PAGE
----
The illumination apparatus 101 illuminates a reticle on which a circuit pattern is formed, and includes a light source unit and an illumination optical system. The light source unit uses, for example, a laser as a light source. As the laser, there is available an ArF excimer laser having a wavelength of 193 nm, a KrF excimer laser having a wavelength of 248 nm, or an F2 excimer laser having a wavelength of about 153 nm. However, the laser type is not limited to an excimer laser, and, for example, a YAG laser may be used. Also, the number of lasers is not limited. If a laser is used as the light source, a beam shaping optical system, which shapes a parallel light beam from the laser light source into a desired beam shape, or an incoherent optical system, which converts a coherent laser beam into an incoherent one, is preferably used. A light source usable as the light source unit is not limited to a laser, and one or a plurality of mercury lamps or xenon lamps can be used. The illumination optical system illuminates a reticle, and includes a lens, mirror, light integrator, and field stop.
As the projection optical system 103, there is available an optical system including only a plurality of lens elements, an optical system including a plurality of lens elements and at least one concave mirror (catadioptric optical system), an optical system including a plurality of lens elements and at least one diffraction optical element such as a kinoform, or an optical system of a total reflection mirror type.
Such an exposure apparatus can be used to manufacture a semiconductor device, such as a semiconductor integrated circuit, or a device such as a micromachine or thin-film magnetic head on which a micropattern is formed.
[Device Manufacturing Method]
An embodiment of a device manufacturing method using the exposure apparatus described above will be described next.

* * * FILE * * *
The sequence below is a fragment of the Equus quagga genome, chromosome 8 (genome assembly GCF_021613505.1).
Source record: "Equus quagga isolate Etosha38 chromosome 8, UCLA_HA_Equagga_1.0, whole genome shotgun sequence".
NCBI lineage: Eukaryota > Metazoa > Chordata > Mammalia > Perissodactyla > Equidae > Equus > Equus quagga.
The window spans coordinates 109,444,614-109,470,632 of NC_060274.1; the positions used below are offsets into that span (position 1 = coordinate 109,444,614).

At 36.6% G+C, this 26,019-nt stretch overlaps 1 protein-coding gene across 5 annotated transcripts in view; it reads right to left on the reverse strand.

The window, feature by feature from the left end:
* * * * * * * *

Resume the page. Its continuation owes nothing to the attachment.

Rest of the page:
The manufacturing method of the embodiment can manufacture at low cost a high-integration-degree semiconductor device, which is difficult to manufacture by using the prior art techniques.
The present invention can be applied to various precision processing apparatuses and various precision measurement apparatuses, in addition to semiconductor exposure apparatuses used to manufacture a semiconductor element, a liquid-crystal display device, and the like. The present invention is effective to detect a particle on the inspection surface of a processing target or a measurement target.
As many apparently widely different embodiments of the present invention can be made without departing from the spirit and scope thereof, it is to be understood that the invention is not limited to the specific embodiments thereof except as defined in the appended claims.
This application claims the benefit of Japanese Patent Application No. 2005-122945, filed on Apr. 20, 2005, which is hereby incorporated by reference herein in its entirety.
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|2||Japanese Office Action dated Feb. 1, 2008, issued in corresponding Japanese patent application No. 2005-122945.|
|Citing Patent||Filing date||Publication date||Applicant||Title|
|US7936452 *||Jul 20, 2009||May 3, 2011||Canon Kabushiki Kaisha||Inspection apparatus, exposure apparatus, and method of manufacturing device|
|US20100020316 *||Jan 28, 2010||Canon Kabushiki Kaisha||Inspection apparatus, exposure apparatus, and method of manufacturing device|
|U.S. Classification||356/237.3, 356/243.4|
|International Classification||G03F1/84, G01N21/956, H01L21/027, G01N21/00|
|Cooperative Classification||G03F1/82, G03F1/142, G01N2201/0642, G01N21/94, G01N2021/95676, G03F1/62, G03F1/84|
|European Classification||G03F1/84, G03F1/62, G03F1/14D, G01N21/94|
|Feb 23, 2006||AS||Assignment|
Owner name: CANON KABUSHIKI KAISHA, JAPAN
Free format text: ASSIGNMENT OF ASSIGNORS INTEREST;ASSIGNOR:KOBAYASHI, YOICHIRO;REEL/FRAME:017589/0377
Effective date: 20060216
|Nov 16, 2011||FPAY||Fee payment|
Year of fee payment: 4
|Dec 2, 2015||FPAY||Fee payment|